AFTD/ADDF Grantees to Study Potential FTD Treatments and Biomarkers
AFTD grants support scientists as they conduct vital research into advancing our understanding of FTD. Several newly awarded grants are driving hope for a future where FTD can be detected earlier in the disease process and effectively treated.
Launched in 2016 in partnership with the Alzheimer’s Drug Discovery Foundation (ADDF), the Treat FTD Fund supports early-stage clinical trials of new and repurposed drugs to disrupt the progression of FTD or provide relief from FTD symptoms. In recent months, Treat FTD Fund awards have gone to Simon Ducharme, MD; Paul Edison, MD; and Wave Life Sciences.
Dr. Ducharme (above left), an associate professor in the department of psychiatry at McGill University in Montréal, will evaluate nabilone, a drug that targets the brain’s endocannabinoid system, a chemical signaling pathway linked to neuroinflammation and other neurodegenerative processes, as a symptomatic treatment in FTD. Nabilone has shown some benefit in the treatment of behavioral symptoms in Alzheimer’s disease, but Dr. Ducharme’s project will be its first clinical trial in FTD.
A senior clinical lecturer at Imperial College London and an honorary professor at Cardiff University in Wales, Dr. Edison will conduct a multisite international Phase 2 clinical trial of semaglutide, a drug already approved for the treatment of type 2 diabetes. In the brain, semaglutide and related drugs reduce inflammation, decrease levels of the FTD-associated protein tau, and improve communication between brain cells, all of which could slow or halt neurodegeneration.
As part of its FOCUS-C9 clinical trial, Wave Life Sciences, a biotechnology company located in Cambridge, Massachusetts, will evaluate a new drug (WVE-004) as a potential treatment for FTD and ALS cases associated with a mutation in the gene C9orf72, the most common genetic cause of FTD. WVE-004 blocks the production of dipeptide repeat proteins that result from a C9orf72 mutation. The FOCUS-C9 trial is novel in that it is a “basket” trial, meaning that it will assess WVE-004’s effects in persons who have different diseases associated with C9orf72 – specifically, FTD, ALS, or ALS with FTD.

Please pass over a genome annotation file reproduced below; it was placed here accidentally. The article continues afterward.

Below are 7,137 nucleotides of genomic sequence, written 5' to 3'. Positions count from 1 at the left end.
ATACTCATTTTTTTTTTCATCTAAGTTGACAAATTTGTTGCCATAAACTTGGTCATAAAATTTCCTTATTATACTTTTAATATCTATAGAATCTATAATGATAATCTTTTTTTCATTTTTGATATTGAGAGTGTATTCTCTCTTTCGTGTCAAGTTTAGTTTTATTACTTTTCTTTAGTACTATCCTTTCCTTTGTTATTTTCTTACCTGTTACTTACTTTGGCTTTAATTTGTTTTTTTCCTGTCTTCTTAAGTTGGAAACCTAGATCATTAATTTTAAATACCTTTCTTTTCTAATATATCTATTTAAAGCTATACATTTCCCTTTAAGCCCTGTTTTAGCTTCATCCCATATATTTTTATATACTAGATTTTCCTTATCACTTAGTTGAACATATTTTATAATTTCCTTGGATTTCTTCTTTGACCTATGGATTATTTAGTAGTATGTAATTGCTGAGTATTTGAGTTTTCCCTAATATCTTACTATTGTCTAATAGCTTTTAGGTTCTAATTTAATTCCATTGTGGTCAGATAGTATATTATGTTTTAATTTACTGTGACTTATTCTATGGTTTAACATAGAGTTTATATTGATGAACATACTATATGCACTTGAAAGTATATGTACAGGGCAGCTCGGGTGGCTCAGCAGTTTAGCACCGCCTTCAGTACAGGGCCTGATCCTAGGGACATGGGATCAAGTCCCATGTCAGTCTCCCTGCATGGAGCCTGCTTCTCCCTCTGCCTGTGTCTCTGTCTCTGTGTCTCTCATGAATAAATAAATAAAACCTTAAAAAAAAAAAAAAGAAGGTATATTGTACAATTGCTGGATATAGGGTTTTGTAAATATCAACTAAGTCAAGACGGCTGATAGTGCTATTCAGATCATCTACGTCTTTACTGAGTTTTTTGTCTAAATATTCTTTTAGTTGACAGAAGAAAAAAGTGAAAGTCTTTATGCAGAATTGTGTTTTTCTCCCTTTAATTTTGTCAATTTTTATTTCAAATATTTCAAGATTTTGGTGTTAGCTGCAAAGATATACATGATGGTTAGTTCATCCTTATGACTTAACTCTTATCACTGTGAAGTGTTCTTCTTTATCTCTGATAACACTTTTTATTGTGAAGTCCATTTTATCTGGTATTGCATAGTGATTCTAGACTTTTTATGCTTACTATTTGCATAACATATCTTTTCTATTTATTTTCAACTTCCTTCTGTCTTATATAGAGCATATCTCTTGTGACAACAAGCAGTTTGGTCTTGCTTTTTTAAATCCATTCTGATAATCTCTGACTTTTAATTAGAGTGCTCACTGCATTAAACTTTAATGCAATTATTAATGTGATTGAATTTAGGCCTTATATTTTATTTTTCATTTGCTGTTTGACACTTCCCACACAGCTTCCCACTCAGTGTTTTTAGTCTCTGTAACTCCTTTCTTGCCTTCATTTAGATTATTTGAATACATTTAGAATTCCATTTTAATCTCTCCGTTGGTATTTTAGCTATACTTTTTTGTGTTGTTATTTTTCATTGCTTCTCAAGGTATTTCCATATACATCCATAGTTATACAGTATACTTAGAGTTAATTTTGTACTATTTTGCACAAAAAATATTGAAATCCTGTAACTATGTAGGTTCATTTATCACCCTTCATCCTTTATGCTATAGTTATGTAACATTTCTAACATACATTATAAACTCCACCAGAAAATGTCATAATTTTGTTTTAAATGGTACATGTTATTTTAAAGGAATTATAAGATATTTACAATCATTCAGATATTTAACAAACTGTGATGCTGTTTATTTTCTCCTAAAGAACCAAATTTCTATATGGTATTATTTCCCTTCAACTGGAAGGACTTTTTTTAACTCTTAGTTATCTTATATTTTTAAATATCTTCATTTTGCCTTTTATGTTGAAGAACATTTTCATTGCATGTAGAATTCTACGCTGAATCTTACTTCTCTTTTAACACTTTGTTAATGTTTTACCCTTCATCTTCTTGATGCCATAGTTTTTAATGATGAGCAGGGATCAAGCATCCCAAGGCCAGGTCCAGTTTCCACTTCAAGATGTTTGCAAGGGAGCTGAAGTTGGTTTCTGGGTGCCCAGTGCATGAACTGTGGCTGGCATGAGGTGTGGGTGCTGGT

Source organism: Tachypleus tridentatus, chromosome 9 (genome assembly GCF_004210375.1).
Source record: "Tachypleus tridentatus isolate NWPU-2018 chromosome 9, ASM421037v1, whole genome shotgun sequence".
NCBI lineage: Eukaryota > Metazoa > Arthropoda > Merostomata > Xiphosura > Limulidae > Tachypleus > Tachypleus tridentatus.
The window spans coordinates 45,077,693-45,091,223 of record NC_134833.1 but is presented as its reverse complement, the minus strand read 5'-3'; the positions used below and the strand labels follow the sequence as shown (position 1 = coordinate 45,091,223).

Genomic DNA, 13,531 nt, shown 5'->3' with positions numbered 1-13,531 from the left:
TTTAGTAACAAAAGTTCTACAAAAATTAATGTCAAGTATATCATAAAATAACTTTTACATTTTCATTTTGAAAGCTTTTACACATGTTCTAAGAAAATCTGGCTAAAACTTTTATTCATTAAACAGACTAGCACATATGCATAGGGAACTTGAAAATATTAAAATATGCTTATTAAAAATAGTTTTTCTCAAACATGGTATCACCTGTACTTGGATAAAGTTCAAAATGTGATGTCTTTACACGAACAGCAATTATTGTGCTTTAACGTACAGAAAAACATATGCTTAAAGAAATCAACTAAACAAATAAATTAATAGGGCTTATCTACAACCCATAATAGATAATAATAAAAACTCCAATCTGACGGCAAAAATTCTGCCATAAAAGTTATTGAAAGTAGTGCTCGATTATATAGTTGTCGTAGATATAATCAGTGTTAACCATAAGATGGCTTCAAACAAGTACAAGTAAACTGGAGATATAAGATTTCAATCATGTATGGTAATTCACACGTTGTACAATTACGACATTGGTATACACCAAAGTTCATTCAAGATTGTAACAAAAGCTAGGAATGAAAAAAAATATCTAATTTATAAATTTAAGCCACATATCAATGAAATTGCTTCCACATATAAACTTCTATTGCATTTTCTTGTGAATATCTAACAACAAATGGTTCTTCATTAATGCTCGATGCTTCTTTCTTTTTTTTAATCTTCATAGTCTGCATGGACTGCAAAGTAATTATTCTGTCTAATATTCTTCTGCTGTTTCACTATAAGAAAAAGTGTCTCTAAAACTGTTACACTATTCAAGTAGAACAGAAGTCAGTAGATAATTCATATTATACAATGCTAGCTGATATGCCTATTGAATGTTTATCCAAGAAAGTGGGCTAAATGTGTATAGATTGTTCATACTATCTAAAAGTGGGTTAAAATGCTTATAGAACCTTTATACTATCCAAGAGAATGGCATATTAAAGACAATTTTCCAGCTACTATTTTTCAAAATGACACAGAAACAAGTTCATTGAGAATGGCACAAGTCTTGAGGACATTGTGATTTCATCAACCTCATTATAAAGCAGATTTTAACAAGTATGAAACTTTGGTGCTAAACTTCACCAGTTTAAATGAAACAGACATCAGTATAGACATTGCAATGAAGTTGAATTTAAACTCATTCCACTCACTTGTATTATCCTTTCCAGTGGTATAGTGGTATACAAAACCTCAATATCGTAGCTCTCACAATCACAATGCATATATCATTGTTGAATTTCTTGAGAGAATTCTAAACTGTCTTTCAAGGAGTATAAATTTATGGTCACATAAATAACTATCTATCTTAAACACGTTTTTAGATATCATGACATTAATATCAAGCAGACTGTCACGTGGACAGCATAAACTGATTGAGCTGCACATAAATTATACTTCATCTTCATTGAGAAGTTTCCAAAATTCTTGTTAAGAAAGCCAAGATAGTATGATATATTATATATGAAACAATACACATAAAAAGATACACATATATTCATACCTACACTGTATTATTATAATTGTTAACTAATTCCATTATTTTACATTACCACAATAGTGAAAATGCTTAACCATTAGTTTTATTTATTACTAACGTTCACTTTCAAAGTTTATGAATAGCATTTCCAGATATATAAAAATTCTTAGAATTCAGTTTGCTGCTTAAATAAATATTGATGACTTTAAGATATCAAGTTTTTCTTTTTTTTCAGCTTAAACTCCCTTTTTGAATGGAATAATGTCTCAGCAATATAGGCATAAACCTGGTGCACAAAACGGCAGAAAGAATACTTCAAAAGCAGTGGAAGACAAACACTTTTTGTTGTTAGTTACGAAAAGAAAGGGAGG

AFTD is also pleased to announce an award through ADDF’s Diagnostics Accelerator initiative to Qinwen Mao, PhD (above right), a professor at the University of Utah School of Medicine. The Diagnostics Accelerator – a funding initiative whose partners include AFTD, Bill Gates, and other funders – seeks to address the urgent need for FTD biomarkers. A biomarker that could differentiate tau-associated FTD from TDP-43–associated FTD could expedite clinical trials by enabling researchers to match participants to tau-specific or TDP-43–specific drugs. Dr. Mao has identified a monoclonal antibody that is highly specific for the pathological form of TDP-43 found in FTD, and will use her Diagnostics Accelerator funding to develop an assay that can be used to detect TDP-43 in blood.
Sign up now and stay on top of the latest with our newsletter, event alerts, and more…